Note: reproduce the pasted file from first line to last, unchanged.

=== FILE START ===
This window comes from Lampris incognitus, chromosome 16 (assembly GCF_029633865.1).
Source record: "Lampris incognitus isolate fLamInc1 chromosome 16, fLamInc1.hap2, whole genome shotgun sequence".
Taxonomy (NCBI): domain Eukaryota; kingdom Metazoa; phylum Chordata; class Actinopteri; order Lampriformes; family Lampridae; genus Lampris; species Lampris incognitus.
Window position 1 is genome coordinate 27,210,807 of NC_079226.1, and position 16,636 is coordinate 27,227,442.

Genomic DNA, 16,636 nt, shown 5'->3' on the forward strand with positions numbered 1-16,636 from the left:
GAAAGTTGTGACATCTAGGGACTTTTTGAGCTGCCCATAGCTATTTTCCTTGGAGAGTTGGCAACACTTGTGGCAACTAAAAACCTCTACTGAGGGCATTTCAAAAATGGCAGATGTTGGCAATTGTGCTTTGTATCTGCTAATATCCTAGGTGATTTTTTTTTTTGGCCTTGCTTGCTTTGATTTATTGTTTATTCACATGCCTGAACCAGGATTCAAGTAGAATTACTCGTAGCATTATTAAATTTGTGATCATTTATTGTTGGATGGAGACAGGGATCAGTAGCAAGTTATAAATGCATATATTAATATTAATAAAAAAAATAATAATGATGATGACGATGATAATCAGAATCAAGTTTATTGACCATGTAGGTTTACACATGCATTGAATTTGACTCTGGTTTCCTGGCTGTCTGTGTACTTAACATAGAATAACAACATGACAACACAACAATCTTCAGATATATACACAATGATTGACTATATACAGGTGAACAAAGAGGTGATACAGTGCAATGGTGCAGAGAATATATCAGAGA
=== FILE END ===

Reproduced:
This window comes from Lampris incognitus, chromosome 16 (assembly GCF_029633865.1).
Source record: "Lampris incognitus isolate fLamInc1 chromosome 16, fLamInc1.hap2, whole genome shotgun sequence".
Taxonomy (NCBI): domain Eukaryota; kingdom Metazoa; phylum Chordata; class Actinopteri; order Lampriformes; family Lampridae; genus Lampris; species Lampris incognitus.
Window position 1 is genome coordinate 27,210,807 of NC_079226.1, and position 16,636 is coordinate 27,227,442.

Genomic DNA, 16,636 nt, shown 5'->3' on the forward strand with positions numbered 1-16,636 from the left:
GAAAGTTGTGACATCTAGGGACTTTTTGAGCTGCCCATAGCTATTTTCCTTGGAGAGTTGGCAACACTTGTGGCAACTAAAAACCTCTACTGAGGGCATTTCAAAAATGGCAGATGTTGGCAATTGTGCTTTGTATCTGCTAATATCCTAGGTGATTTTTTTTTTTGGCCTTGCTTGCTTTGATTTATTGTTTATTCACATGCCTGAACCAGGATTCAAGTAGAATTACTCGTAGCATTATTAAATTTGTGATCATTTATTGTTGGATGGAGACAGGGATCAGTAGCAAGTTATAAATGCATATATTAATATTAATAAAAAAAATAATAATGATGATGACGATGATAATCAGAATCAAGTTTATTGACCATGTAGGTTTACACATGCATTGAATTTGACTCTGGTTTCCTGGCTGTCTGTGTACTTAACATAGAATAACAACATGACAACACAACAATCTTCAGATATATACACAATGATTGACTATATACAGGTGAACAAAGAGGTGATACAGTGCAATGGTGCAGAGAATATATCAGAGA